A visit to the gas station takes minutes not seconds and so the California Air Resource board, when it established fast charging standards, set the goal of charging the batteries to 80% in 10 minutes. Not surprisingly, 80% is the target value that industrial users, like those that utilize electric fork lift trucks, use. They will often keep their vehicles charged between 40% and 80% during the work week with a full charge taking place about once per week to level the batteries.
To accomplish fast charging, even charging to 80% in ten minutes, we still need to push a lot of current through the wires, far more than a domestic outlet can handle. Aerovironment, one of the leading makers off fast charging systems, offers a version of their PossiCharge fast charging system that delivers 600amps DC, the same amount of current as the maximum available to three single family homes. If we look at a 120V system then we can push 120 * 600 = 72000 or 72KWHrs for a one hour charge. That’s equivalent to pushing 12KWHrs into the batteries in a 10 minute period so, assuming the battery pack to take 600amps it would be possible to charge this pack in about 5 minutes with the PossiCharger.
Personally I think that we don’t need to charge the car even in 10 minutes. For most of us a 1 hour charge would be quite acceptable while travelling and most people can manage quite well with a normal overnight charge for day to day driving. I like to use the example of someone driving from Los Angeles to Las Vegas. I like this example because it is a 300 mile drive done by millions of motorists each year. A vehicle with a 200 mile range like the Tesla Roadster would easily be able to do the trip with one recharge. You could leave Los Angeles and drive to Baker, stop and have a meal while the car recharges, and have plenty of juice to make it to your hotel in Vegas. When I drive to Las Vegas I almost always take a break in the trip so the recharge wouldn’t add much to the overall travel time – now if I could only afford a Tesla!
I have never been a big fan of battery swapping. I think that it could work well for fleet applications like taxi companies and car rental firms, and it would also work well in low volume situations like we will see over the next few years where there are a relatively small number of electric vehicles on the roads. The problem will come ten of fifteen years down the road when there are millions of electric cars on the road. The issues with storing, charging and swapping hundreds of battery packs per day, like we would see on a busy stretch of I15 between LA and Las Vegas, are quite daunting.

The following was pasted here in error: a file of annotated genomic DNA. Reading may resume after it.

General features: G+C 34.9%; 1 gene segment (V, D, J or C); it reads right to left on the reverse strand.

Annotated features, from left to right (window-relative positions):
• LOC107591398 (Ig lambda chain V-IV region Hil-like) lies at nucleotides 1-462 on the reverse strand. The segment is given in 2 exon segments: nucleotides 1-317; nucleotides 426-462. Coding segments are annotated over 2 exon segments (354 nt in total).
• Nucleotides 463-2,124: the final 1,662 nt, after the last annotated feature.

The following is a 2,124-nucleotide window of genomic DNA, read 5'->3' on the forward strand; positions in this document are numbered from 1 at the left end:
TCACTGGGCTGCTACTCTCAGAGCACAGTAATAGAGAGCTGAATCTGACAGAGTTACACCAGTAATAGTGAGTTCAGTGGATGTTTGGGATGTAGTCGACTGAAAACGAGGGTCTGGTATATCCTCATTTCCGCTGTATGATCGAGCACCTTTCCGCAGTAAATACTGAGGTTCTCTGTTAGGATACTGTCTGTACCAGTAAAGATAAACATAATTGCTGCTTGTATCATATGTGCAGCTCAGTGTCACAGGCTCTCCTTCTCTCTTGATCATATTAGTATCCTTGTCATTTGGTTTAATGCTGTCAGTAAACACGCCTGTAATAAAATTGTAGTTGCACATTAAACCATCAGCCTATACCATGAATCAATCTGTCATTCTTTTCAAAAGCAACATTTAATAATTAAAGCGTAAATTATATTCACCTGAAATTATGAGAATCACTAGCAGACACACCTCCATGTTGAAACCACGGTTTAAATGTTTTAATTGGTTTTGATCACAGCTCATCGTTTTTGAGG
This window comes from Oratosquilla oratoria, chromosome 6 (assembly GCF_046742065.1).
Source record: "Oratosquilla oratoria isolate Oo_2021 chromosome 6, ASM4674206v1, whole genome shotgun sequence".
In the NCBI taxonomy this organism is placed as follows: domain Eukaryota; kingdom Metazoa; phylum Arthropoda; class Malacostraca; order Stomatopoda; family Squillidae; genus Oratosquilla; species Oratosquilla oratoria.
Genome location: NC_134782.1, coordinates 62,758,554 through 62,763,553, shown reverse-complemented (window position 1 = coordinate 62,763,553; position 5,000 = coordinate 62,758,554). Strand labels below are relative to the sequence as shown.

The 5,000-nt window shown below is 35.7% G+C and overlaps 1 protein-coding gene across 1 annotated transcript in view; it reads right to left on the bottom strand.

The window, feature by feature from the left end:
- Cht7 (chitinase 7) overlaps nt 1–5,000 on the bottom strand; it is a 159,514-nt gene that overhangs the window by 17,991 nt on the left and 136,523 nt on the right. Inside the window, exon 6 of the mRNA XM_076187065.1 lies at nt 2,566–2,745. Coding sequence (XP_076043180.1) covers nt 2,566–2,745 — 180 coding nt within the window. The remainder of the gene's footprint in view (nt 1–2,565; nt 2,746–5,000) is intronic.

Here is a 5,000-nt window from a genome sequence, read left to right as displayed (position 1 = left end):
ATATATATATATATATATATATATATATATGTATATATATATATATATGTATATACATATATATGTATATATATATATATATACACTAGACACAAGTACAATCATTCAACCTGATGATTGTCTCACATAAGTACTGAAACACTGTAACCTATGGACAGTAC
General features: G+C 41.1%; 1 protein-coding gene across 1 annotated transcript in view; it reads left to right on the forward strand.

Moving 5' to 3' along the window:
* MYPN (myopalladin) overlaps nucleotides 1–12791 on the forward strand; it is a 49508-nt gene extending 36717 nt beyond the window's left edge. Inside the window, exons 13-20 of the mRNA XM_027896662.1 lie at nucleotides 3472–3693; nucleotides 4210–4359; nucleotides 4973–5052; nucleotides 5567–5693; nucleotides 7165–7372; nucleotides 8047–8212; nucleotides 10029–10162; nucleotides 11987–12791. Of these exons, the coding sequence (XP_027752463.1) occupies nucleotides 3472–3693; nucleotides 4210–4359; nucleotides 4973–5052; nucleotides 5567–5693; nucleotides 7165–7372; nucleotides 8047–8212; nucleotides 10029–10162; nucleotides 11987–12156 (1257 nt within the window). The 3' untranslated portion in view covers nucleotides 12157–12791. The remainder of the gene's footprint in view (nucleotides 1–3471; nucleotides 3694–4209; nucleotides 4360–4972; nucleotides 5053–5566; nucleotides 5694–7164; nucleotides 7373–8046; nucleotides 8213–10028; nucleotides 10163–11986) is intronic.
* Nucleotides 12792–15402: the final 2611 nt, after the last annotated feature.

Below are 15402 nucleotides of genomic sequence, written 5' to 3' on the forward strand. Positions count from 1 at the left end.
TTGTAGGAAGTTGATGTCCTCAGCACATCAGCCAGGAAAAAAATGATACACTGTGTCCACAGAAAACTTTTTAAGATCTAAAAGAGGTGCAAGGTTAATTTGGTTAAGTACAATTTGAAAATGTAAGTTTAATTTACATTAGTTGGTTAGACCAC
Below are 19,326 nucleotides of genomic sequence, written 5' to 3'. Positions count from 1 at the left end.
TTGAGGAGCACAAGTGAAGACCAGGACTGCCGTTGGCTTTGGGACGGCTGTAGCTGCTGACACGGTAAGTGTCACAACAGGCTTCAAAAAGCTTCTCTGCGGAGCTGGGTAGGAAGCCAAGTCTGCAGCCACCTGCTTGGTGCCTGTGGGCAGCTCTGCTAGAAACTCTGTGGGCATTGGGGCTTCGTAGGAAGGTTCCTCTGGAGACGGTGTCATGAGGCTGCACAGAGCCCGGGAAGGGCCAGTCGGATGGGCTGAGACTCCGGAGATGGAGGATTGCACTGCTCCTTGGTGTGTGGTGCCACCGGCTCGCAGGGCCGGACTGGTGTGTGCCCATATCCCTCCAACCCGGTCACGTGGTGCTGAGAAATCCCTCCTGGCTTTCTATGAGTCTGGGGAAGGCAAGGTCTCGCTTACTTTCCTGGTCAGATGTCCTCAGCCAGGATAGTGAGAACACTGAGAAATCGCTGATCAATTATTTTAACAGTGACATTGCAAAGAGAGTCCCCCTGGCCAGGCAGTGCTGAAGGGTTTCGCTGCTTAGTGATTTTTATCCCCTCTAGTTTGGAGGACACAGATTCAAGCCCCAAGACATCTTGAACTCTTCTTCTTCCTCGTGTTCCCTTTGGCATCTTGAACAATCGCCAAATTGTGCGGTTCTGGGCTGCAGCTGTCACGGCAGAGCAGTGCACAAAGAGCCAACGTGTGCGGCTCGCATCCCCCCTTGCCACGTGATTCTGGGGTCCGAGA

The ultimate solution of course is to imbed inductive loops in the roadway so that an electric car can drive onto the freeway and pick up current from the inductive loop. The car would then be able to charge as it drove and would be able to exit the freeway at the other end with a full battery pack. This would give the EV almost unlimited range over any freeway system so equipped. The cost of putting these on major freeways would be very high but the technology already exists.
It would also be possible to load your EV onto a high speed train and travel in comfort to your destination. You would then have your EV with you for local travel. They already take cars across the English Channel via the channel tunnel using this method. In the US we don’t have the high speed train network available yet but plans are in the works to start building high speed links between major cities.
To sum up, you are never going to be able to charge your EV in seconds from a standard 110V 15amp receptacle. Fast charging is possible but will require dedicated high current charging units. These could easily be placed on major routes around the country. Battery swapping may work short term but for the long term there are better solutions. We have the technology to implement other solutions to the limited range and long recharge for EVs but they will require a big investment to implement.